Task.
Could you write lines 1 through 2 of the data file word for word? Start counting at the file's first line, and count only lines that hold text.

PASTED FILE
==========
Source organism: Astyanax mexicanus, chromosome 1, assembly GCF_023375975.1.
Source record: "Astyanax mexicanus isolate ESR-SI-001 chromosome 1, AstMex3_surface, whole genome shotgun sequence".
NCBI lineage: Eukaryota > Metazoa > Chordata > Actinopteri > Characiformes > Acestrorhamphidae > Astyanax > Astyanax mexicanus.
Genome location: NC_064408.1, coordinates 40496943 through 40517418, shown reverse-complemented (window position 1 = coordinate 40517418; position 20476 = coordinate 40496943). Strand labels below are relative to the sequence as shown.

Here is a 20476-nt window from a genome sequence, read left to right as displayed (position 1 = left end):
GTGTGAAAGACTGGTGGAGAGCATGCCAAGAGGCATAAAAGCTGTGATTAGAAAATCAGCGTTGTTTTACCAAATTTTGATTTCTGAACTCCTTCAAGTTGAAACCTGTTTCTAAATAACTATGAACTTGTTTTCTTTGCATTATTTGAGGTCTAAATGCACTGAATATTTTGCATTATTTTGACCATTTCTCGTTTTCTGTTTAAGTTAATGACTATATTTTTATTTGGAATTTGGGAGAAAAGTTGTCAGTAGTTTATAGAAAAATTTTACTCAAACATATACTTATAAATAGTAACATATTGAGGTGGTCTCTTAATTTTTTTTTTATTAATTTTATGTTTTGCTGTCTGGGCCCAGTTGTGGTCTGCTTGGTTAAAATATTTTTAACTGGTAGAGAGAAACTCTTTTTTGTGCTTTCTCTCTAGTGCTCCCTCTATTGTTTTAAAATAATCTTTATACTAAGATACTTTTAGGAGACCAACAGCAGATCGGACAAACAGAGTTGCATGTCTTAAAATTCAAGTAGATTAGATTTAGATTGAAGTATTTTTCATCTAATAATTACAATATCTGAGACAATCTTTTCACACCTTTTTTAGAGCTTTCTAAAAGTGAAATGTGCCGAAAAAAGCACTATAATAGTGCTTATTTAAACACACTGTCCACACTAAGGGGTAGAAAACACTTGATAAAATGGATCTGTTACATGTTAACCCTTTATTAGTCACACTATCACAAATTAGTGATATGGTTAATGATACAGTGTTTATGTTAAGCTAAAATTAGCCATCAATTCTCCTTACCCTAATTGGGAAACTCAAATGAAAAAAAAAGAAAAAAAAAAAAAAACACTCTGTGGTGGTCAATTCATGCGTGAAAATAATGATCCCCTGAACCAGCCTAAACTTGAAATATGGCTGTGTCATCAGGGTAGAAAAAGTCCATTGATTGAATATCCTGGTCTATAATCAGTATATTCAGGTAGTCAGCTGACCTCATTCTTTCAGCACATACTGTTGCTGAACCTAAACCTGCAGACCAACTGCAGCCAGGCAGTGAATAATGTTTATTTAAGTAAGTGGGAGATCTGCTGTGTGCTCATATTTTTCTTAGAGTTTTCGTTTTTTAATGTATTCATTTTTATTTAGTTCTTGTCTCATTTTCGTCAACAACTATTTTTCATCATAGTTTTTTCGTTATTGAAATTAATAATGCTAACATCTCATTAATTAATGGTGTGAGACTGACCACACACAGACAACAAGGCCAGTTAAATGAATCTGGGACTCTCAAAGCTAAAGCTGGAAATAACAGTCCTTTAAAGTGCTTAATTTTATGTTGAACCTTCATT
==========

Source organism: Astyanax mexicanus, chromosome 1, assembly GCF_023375975.1.
Source record: "Astyanax mexicanus isolate ESR-SI-001 chromosome 1, AstMex3_surface, whole genome shotgun sequence".